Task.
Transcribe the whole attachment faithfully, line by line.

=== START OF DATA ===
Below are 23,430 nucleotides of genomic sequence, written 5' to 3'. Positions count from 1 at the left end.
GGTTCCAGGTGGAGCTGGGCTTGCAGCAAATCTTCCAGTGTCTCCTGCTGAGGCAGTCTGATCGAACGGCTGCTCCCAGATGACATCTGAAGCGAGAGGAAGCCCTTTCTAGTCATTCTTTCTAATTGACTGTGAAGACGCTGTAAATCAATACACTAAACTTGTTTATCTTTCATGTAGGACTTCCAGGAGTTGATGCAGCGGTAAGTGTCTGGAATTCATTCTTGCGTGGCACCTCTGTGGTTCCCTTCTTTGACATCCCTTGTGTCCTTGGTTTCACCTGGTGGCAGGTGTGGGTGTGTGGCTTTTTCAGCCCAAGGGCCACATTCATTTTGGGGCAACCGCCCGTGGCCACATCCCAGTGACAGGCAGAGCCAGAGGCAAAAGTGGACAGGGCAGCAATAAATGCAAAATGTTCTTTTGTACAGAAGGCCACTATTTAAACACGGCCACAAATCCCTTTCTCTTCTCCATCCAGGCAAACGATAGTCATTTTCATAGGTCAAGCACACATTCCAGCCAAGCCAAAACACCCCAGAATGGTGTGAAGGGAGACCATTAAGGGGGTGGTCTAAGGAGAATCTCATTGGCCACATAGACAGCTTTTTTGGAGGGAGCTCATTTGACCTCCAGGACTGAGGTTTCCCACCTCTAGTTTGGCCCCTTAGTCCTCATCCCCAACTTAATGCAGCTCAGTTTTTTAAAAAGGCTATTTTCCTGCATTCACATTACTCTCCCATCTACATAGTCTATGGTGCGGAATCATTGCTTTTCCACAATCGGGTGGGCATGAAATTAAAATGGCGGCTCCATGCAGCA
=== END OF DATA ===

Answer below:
Below are 23,430 nucleotides of genomic sequence, written 5' to 3'. Positions count from 1 at the left end.
GGTTCCAGGTGGAGCTGGGCTTGCAGCAAATCTTCCAGTGTCTCCTGCTGAGGCAGTCTGATCGAACGGCTGCTCCCAGATGACATCTGAAGCGAGAGGAAGCCCTTTCTAGTCATTCTTTCTAATTGACTGTGAAGACGCTGTAAATCAATACACTAAACTTGTTTATCTTTCATGTAGGACTTCCAGGAGTTGATGCAGCGGTAAGTGTCTGGAATTCATTCTTGCGTGGCACCTCTGTGGTTCCCTTCTTTGACATCCCTTGTGTCCTTGGTTTCACCTGGTGGCAGGTGTGGGTGTGTGGCTTTTTCAGCCCAAGGGCCACATTCATTTTGGGGCAACCGCCCGTGGCCACATCCCAGTGACAGGCAGAGCCAGAGGCAAAAGTGGACAGGGCAGCAATAAATGCAAAATGTTCTTTTGTACAGAAGGCCACTATTTAAACACGGCCACAAATCCCTTTCTCTTCTCCATCCAGGCAAACGATAGTCATTTTCATAGGTCAAGCACACATTCCAGCCAAGCCAAAACACCCCAGAATGGTGTGAAGGGAGACCATTAAGGGGGTGGTCTAAGGAGAATCTCATTGGCCACATAGACAGCTTTTTTGGAGGGAGCTCATTTGACCTCCAGGACTGAGGTTTCCCACCTCTAGTTTGGCCCCTTAGTCCTCATCCCCAACTTAATGCAGCTCAGTTTTTTAAAAAGGCTATTTTCCTGCATTCACATTACTCTCCCATCTACATAGTCTATGGTGCGGAATCATTGCTTTTCCACAATCGGGTGGGCATGAAATTAAAATGGCGGCTCCATGCAGCA